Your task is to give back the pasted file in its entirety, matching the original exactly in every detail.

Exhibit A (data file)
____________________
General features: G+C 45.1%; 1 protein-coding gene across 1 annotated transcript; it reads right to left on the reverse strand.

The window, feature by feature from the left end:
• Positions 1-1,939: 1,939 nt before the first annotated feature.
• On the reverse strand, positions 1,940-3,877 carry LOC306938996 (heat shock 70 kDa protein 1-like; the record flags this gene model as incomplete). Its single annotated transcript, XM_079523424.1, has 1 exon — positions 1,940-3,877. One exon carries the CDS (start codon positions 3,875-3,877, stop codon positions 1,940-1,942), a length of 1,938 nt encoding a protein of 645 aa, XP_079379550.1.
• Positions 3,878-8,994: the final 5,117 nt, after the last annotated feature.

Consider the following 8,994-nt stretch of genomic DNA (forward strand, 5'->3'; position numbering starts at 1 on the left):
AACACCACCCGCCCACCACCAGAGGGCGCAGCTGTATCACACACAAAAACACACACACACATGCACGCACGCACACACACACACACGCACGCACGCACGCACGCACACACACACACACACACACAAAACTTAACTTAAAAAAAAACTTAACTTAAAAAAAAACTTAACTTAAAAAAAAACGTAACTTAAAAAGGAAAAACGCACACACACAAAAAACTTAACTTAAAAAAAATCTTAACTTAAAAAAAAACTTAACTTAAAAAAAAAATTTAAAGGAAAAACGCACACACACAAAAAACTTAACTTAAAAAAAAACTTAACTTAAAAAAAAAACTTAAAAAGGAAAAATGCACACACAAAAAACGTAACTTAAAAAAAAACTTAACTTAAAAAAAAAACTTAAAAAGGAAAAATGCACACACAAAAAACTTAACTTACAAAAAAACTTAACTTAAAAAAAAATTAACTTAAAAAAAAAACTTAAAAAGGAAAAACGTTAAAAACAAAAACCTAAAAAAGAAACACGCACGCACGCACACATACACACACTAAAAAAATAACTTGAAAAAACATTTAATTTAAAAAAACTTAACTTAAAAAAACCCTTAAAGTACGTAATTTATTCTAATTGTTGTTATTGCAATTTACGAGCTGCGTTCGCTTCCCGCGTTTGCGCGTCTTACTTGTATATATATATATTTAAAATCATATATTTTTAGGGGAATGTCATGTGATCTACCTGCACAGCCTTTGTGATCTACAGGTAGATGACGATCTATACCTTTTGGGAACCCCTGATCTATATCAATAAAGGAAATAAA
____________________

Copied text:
General features: G+C 45.1%; 1 protein-coding gene across 1 annotated transcript; it reads right to left on the reverse strand.

The window, feature by feature from the left end:
• Positions 1-1,939: 1,939 nt before the first annotated feature.
• On the reverse strand, positions 1,940-3,877 carry LOC306938996 (heat shock 70 kDa protein 1-like; the record flags this gene model as incomplete). Its single annotated transcript, XM_079523424.1, has 1 exon — positions 1,940-3,877. One exon carries the CDS (start codon positions 3,875-3,877, stop codon positions 1,940-1,942), a length of 1,938 nt encoding a protein of 645 aa, XP_079379550.1.
• Positions 3,878-8,994: the final 5,117 nt, after the last annotated feature.

Consider the following 8,994-nt stretch of genomic DNA (forward strand, 5'->3'; position numbering starts at 1 on the left):
AACACCACCCGCCCACCACCAGAGGGCGCAGCTGTATCACACACAAAAACACACACACACATGCACGCACGCACACACACACACACGCACGCACGCACGCACGCACACACACACACACACACACAAAACTTAACTTAAAAAAAAACTTAACTTAAAAAAAAACTTAACTTAAAAAAAAACGTAACTTAAAAAGGAAAAACGCACACACACAAAAAACTTAACTTAAAAAAAATCTTAACTTAAAAAAAAACTTAACTTAAAAAAAAAATTTAAAGGAAAAACGCACACACACAAAAAACTTAACTTAAAAAAAAACTTAACTTAAAAAAAAAACTTAAAAAGGAAAAATGCACACACAAAAAACGTAACTTAAAAAAAAACTTAACTTAAAAAAAAAACTTAAAAAGGAAAAATGCACACACAAAAAACTTAACTTACAAAAAAACTTAACTTAAAAAAAAATTAACTTAAAAAAAAAACTTAAAAAGGAAAAACGTTAAAAACAAAAACCTAAAAAAGAAACACGCACGCACGCACACATACACACACTAAAAAAATAACTTGAAAAAACATTTAATTTAAAAAAACTTAACTTAAAAAAACCCTTAAAGTACGTAATTTATTCTAATTGTTGTTATTGCAATTTACGAGCTGCGTTCGCTTCCCGCGTTTGCGCGTCTTACTTGTATATATATATATTTAAAATCATATATTTTTAGGGGAATGTCATGTGATCTACCTGCACAGCCTTTGTGATCTACAGGTAGATGACGATCTATACCTTTTGGGAACCCCTGATCTATATCAATAAAGGAAATAAA